Often, in the frenetic pursuit of publication and plaudits, it’s easy to forget why we became writers in the first place. Back in the day, when I picked up a pen and scribbled notes down in my teens, I wasn’t thinking about seeing my name in lights. I was spending time alone, trying to make sense of the world and conjuring ideas for their own sake. (Dark ones, often, given that I wasn’t a very jolly teen.) 

Writers I am fortunate to know, whether online or out there, periodically go through the ‘Why am I doing this?’ checkpoint that exists somewhere between burning enthusiasm and completed manuscript. 

We all know the well-worn answer that we write because that’s what makes us writers. As well-worn as it is, there’s great truth in it. The ‘why’ is less important than the ‘whether’. If we’re not writing, those ideas wither and die. The muse is a temperamental being and can quickly give up on us. For that reason alone, I court a whole bunch of them.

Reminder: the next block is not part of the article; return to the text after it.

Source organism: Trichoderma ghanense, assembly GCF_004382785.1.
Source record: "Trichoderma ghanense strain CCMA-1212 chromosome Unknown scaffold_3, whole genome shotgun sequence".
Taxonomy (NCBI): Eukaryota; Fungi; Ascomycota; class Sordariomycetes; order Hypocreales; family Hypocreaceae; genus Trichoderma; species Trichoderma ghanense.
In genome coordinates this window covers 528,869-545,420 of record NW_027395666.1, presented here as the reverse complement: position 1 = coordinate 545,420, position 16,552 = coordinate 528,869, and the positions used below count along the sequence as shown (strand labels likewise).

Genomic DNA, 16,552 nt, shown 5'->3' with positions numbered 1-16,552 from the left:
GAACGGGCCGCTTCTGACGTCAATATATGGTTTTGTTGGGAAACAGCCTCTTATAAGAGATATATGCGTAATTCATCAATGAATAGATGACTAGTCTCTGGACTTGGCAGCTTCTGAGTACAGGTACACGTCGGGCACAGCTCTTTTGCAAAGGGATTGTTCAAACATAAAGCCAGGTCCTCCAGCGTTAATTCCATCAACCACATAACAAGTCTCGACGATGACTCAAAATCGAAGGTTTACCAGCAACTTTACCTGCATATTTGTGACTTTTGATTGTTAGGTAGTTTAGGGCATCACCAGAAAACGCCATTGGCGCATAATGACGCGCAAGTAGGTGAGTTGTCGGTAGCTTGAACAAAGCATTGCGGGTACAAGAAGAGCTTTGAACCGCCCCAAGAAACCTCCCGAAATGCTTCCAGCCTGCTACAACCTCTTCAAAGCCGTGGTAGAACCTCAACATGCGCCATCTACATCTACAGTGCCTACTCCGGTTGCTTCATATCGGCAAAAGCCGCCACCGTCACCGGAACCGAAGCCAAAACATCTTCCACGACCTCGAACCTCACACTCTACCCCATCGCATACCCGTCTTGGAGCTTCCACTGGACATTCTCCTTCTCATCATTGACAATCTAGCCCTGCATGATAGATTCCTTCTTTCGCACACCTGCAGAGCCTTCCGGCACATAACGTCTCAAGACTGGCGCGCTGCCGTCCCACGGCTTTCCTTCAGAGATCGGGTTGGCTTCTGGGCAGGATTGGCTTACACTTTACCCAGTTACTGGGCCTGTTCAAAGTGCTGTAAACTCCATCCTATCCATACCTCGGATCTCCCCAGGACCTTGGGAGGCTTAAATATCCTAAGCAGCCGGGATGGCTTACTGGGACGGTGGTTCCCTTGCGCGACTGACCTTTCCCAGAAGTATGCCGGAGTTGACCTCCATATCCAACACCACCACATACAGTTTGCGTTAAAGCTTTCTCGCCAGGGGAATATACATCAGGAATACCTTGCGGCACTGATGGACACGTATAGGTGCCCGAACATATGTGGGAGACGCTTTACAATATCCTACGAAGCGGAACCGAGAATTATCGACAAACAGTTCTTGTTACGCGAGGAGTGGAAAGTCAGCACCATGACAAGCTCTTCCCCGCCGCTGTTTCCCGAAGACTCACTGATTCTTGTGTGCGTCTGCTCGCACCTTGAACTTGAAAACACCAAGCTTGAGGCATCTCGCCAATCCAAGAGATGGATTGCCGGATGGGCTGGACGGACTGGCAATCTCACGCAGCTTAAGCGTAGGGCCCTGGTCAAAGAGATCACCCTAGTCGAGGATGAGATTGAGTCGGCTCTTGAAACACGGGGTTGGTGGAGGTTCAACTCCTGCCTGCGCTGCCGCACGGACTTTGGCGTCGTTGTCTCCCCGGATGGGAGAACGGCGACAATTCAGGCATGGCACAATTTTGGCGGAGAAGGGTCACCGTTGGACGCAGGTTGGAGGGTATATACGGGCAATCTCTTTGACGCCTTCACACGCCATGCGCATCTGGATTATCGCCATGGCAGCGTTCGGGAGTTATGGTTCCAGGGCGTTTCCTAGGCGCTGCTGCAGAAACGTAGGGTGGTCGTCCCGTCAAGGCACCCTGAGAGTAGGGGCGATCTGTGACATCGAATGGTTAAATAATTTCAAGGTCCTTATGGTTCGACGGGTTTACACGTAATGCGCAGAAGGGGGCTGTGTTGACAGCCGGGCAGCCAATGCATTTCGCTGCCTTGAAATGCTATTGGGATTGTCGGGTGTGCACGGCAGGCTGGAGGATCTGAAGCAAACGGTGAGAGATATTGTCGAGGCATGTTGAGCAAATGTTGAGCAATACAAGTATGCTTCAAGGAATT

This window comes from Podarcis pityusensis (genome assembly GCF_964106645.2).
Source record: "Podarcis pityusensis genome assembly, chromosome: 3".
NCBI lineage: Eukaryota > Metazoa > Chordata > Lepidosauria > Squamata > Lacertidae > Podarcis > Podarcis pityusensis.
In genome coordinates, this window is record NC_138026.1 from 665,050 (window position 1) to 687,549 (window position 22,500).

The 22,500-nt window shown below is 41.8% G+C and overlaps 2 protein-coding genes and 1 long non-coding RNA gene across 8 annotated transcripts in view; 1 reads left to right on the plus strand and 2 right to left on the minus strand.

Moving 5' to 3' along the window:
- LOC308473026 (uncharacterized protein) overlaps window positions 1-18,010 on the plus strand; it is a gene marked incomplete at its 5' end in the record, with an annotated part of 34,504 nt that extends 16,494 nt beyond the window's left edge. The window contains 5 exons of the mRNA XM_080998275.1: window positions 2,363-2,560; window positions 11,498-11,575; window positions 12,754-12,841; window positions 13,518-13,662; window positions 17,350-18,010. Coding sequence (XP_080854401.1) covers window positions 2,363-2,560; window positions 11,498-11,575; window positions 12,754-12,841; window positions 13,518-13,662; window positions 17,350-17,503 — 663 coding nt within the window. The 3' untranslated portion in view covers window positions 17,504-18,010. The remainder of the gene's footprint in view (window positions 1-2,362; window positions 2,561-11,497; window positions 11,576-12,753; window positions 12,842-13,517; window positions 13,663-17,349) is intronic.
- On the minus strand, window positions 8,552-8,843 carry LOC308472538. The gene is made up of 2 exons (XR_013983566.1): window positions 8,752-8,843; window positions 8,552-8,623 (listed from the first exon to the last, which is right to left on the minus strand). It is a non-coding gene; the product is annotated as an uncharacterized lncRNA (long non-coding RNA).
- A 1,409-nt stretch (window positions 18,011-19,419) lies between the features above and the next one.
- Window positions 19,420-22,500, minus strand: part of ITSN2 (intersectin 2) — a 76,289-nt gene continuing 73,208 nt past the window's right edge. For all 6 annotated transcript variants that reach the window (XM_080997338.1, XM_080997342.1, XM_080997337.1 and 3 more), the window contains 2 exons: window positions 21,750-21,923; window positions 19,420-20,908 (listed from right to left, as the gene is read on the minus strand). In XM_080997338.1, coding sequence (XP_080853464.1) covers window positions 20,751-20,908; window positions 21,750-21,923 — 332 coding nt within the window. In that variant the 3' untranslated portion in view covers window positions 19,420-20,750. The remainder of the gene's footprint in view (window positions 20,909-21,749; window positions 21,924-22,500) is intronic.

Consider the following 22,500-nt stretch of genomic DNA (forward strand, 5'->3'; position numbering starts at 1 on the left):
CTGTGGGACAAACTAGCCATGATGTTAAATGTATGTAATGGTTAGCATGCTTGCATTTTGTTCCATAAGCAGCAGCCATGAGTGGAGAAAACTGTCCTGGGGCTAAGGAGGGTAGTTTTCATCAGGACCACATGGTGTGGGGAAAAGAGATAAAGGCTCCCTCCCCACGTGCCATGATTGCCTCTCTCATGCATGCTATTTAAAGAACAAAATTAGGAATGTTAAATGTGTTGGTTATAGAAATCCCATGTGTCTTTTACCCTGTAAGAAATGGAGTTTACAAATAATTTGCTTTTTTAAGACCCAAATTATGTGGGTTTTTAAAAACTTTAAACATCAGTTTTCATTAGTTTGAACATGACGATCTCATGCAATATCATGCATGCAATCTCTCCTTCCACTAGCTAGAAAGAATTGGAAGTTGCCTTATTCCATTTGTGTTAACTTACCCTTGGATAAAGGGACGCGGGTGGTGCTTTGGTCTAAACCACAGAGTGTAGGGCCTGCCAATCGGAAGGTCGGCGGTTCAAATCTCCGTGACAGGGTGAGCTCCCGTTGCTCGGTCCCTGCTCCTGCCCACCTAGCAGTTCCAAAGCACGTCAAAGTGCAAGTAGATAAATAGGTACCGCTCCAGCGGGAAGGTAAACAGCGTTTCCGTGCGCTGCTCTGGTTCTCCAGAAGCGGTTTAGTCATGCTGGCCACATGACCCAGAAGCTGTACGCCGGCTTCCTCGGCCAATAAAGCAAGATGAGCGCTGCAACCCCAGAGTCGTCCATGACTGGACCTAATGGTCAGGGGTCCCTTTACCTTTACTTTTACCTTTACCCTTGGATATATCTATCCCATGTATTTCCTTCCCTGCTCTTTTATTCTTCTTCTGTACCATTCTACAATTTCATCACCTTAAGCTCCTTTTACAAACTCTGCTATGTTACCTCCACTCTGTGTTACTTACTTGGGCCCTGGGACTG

Writing legitimises our creativity – it gives those ideas somewhere to go. The wild, the dark and the frankly, disturbing – they’re all part of us and, expressed on the page even temporarily, they give us an understanding we may not otherwise acquire. It can be fun too. 

With that in mind, I’d like to introduce you to my latest satirical ebook, composed of 100 or so adult humour gags, inspired by genuine news items. Someone asked me why I wrote this kind of material – and why I published it – and I answered thus: 
1. They’re just ideas.
2. To write them, laugh at them, have other people laugh at them, and then disown them for fear of offending someone would be cowardice.

You can spend around a quid on it here.

You can read about the sister publication, Man Up!, here.

All reviews welcomed!

One comment

  1. Chloe says:

    I love the thought that whether is more important than why. Perhaps it's even more important than what?

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